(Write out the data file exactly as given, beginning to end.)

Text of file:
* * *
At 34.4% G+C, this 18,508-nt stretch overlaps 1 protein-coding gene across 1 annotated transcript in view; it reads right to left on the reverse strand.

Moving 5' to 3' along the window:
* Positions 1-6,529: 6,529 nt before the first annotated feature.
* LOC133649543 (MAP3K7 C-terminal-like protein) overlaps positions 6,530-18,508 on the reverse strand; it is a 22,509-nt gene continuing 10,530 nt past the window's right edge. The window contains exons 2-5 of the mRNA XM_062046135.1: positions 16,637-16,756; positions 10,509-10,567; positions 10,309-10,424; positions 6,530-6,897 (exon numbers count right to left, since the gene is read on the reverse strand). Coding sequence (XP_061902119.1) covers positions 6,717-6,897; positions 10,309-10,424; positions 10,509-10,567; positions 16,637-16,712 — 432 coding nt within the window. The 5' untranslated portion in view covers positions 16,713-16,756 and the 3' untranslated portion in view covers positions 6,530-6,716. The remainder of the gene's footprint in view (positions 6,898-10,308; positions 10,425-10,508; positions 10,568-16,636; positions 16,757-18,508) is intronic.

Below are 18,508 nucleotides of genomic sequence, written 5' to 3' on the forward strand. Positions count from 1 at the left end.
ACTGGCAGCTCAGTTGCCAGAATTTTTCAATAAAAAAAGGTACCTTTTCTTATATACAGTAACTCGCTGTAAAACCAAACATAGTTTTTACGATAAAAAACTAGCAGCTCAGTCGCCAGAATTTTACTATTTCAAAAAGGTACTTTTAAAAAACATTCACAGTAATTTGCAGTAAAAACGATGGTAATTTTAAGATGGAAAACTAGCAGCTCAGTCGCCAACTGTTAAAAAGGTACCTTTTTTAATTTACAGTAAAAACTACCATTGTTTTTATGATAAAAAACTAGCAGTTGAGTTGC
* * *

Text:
At 34.4% G+C, this 18,508-nt stretch overlaps 1 protein-coding gene across 1 annotated transcript in view; it reads right to left on the reverse strand.

Moving 5' to 3' along the window:
* Positions 1-6,529: 6,529 nt before the first annotated feature.
* LOC133649543 (MAP3K7 C-terminal-like protein) overlaps positions 6,530-18,508 on the reverse strand; it is a 22,509-nt gene continuing 10,530 nt past the window's right edge. The window contains exons 2-5 of the mRNA XM_062046135.1: positions 16,637-16,756; positions 10,509-10,567; positions 10,309-10,424; positions 6,530-6,897 (exon numbers count right to left, since the gene is read on the reverse strand). Coding sequence (XP_061902119.1) covers positions 6,717-6,897; positions 10,309-10,424; positions 10,509-10,567; positions 16,637-16,712 — 432 coding nt within the window. The 5' untranslated portion in view covers positions 16,713-16,756 and the 3' untranslated portion in view covers positions 6,530-6,716. The remainder of the gene's footprint in view (positions 6,898-10,308; positions 10,425-10,508; positions 10,568-16,636; positions 16,757-18,508) is intronic.

Below are 18,508 nucleotides of genomic sequence, written 5' to 3' on the forward strand. Positions count from 1 at the left end.
ACTGGCAGCTCAGTTGCCAGAATTTTTCAATAAAAAAAGGTACCTTTTCTTATATACAGTAACTCGCTGTAAAACCAAACATAGTTTTTACGATAAAAAACTAGCAGCTCAGTCGCCAGAATTTTACTATTTCAAAAAGGTACTTTTAAAAAACATTCACAGTAATTTGCAGTAAAAACGATGGTAATTTTAAGATGGAAAACTAGCAGCTCAGTCGCCAACTGTTAAAAAGGTACCTTTTTTAATTTACAGTAAAAACTACCATTGTTTTTATGATAAAAAACTAGCAGTTGAGTTGC